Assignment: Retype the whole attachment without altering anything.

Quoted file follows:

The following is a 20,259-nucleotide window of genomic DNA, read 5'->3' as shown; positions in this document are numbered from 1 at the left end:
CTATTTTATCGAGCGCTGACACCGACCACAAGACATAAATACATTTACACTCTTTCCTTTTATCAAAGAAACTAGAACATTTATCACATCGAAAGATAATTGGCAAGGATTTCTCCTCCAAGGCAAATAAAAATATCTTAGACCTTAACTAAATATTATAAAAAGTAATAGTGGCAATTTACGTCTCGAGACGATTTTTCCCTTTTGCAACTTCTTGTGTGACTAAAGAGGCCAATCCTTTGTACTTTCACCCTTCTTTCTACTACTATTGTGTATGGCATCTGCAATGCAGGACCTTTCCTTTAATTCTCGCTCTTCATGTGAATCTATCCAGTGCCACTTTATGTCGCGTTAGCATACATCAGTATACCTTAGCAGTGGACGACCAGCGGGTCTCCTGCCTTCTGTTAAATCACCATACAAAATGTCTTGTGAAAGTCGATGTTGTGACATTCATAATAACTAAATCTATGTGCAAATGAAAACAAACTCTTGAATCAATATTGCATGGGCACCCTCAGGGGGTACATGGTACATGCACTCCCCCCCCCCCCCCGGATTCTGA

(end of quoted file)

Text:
The following is a 20,259-nucleotide window of genomic DNA, read 5'->3' as shown; positions in this document are numbered from 1 at the left end:
CTATTTTATCGAGCGCTGACACCGACCACAAGACATAAATACATTTACACTCTTTCCTTTTATCAAAGAAACTAGAACATTTATCACATCGAAAGATAATTGGCAAGGATTTCTCCTCCAAGGCAAATAAAAATATCTTAGACCTTAACTAAATATTATAAAAAGTAATAGTGGCAATTTACGTCTCGAGACGATTTTTCCCTTTTGCAACTTCTTGTGTGACTAAAGAGGCCAATCCTTTGTACTTTCACCCTTCTTTCTACTACTATTGTGTATGGCATCTGCAATGCAGGACCTTTCCTTTAATTCTCGCTCTTCATGTGAATCTATCCAGTGCCACTTTATGTCGCGTTAGCATACATCAGTATACCTTAGCAGTGGACGACCAGCGGGTCTCCTGCCTTCTGTTAAATCACCATACAAAATGTCTTGTGAAAGTCGATGTTGTGACATTCATAATAACTAAATCTATGTGCAAATGAAAACAAACTCTTGAATCAATATTGCATGGGCACCCTCAGGGGGTACATGGTACATGCACTCCCCCCCCCCCCCCGGATTCTGA